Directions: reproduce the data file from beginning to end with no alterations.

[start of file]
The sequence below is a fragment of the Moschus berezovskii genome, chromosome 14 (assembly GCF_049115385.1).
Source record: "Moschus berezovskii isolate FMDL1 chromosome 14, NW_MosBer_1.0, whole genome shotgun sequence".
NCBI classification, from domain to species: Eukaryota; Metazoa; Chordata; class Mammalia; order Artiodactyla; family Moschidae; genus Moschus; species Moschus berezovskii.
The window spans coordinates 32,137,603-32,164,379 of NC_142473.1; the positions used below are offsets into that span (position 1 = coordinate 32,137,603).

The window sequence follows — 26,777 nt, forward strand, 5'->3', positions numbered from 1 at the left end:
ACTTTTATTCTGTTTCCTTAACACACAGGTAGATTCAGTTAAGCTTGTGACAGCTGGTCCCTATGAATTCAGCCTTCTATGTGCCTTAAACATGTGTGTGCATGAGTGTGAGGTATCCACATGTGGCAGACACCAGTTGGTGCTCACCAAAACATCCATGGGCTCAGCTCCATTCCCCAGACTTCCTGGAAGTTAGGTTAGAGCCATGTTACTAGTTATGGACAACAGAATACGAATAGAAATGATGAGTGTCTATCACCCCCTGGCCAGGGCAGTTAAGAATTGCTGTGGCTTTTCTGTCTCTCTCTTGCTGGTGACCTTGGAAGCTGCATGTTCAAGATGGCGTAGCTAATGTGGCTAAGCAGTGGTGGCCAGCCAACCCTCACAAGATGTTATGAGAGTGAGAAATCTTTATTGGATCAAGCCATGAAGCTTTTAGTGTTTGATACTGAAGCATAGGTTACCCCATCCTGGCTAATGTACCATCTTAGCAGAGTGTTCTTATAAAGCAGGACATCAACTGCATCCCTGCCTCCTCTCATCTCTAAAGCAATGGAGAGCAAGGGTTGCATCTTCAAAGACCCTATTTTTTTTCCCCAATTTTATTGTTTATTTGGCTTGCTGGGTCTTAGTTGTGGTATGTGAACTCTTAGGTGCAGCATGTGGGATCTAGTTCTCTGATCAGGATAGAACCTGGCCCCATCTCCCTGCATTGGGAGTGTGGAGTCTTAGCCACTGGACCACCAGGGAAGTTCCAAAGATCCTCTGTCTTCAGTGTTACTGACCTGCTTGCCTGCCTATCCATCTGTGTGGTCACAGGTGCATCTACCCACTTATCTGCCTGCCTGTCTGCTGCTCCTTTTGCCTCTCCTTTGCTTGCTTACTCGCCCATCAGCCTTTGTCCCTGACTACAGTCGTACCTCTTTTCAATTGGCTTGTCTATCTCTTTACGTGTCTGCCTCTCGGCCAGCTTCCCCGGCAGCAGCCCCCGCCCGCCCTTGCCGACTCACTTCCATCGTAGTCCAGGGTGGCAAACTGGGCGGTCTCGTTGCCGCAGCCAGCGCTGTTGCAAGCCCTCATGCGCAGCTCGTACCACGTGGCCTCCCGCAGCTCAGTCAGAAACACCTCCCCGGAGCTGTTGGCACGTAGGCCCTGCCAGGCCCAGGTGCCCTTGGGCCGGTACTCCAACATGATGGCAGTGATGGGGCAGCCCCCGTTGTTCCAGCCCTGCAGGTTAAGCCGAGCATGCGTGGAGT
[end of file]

The sequence below is a fragment of the Moschus berezovskii genome, chromosome 14 (assembly GCF_049115385.1).
Source record: "Moschus berezovskii isolate FMDL1 chromosome 14, NW_MosBer_1.0, whole genome shotgun sequence".
NCBI classification, from domain to species: Eukaryota; Metazoa; Chordata; class Mammalia; order Artiodactyla; family Moschidae; genus Moschus; species Moschus berezovskii.
The window spans coordinates 32,137,603-32,164,379 of NC_142473.1; the positions used below are offsets into that span (position 1 = coordinate 32,137,603).

The window sequence follows — 26,777 nt, forward strand, 5'->3', positions numbered from 1 at the left end:
ACTTTTATTCTGTTTCCTTAACACACAGGTAGATTCAGTTAAGCTTGTGACAGCTGGTCCCTATGAATTCAGCCTTCTATGTGCCTTAAACATGTGTGTGCATGAGTGTGAGGTATCCACATGTGGCAGACACCAGTTGGTGCTCACCAAAACATCCATGGGCTCAGCTCCATTCCCCAGACTTCCTGGAAGTTAGGTTAGAGCCATGTTACTAGTTATGGACAACAGAATACGAATAGAAATGATGAGTGTCTATCACCCCCTGGCCAGGGCAGTTAAGAATTGCTGTGGCTTTTCTGTCTCTCTCTTGCTGGTGACCTTGGAAGCTGCATGTTCAAGATGGCGTAGCTAATGTGGCTAAGCAGTGGTGGCCAGCCAACCCTCACAAGATGTTATGAGAGTGAGAAATCTTTATTGGATCAAGCCATGAAGCTTTTAGTGTTTGATACTGAAGCATAGGTTACCCCATCCTGGCTAATGTACCATCTTAGCAGAGTGTTCTTATAAAGCAGGACATCAACTGCATCCCTGCCTCCTCTCATCTCTAAAGCAATGGAGAGCAAGGGTTGCATCTTCAAAGACCCTATTTTTTTTCCCCAATTTTATTGTTTATTTGGCTTGCTGGGTCTTAGTTGTGGTATGTGAACTCTTAGGTGCAGCATGTGGGATCTAGTTCTCTGATCAGGATAGAACCTGGCCCCATCTCCCTGCATTGGGAGTGTGGAGTCTTAGCCACTGGACCACCAGGGAAGTTCCAAAGATCCTCTGTCTTCAGTGTTACTGACCTGCTTGCCTGCCTATCCATCTGTGTGGTCACAGGTGCATCTACCCACTTATCTGCCTGCCTGTCTGCTGCTCCTTTTGCCTCTCCTTTGCTTGCTTACTCGCCCATCAGCCTTTGTCCCTGACTACAGTCGTACCTCTTTTCAATTGGCTTGTCTATCTCTTTACGTGTCTGCCTCTCGGCCAGCTTCCCCGGCAGCAGCCCCCGCCCGCCCTTGCCGACTCACTTCCATCGTAGTCCAGGGTGGCAAACTGGGCGGTCTCGTTGCCGCAGCCAGCGCTGTTGCAAGCCCTCATGCGCAGCTCGTACCACGTGGCCTCCCGCAGCTCAGTCAGAAACACCTCCCCGGAGCTGTTGGCACGTAGGCCCTGCCAGGCCCAGGTGCCCTTGGGCCGGTACTCCAACATGATGGCAGTGATGGGGCAGCCCCCGTTGTTCCAGCCCTGCAGGTTAAGCCGAGCATGCGTGGAGT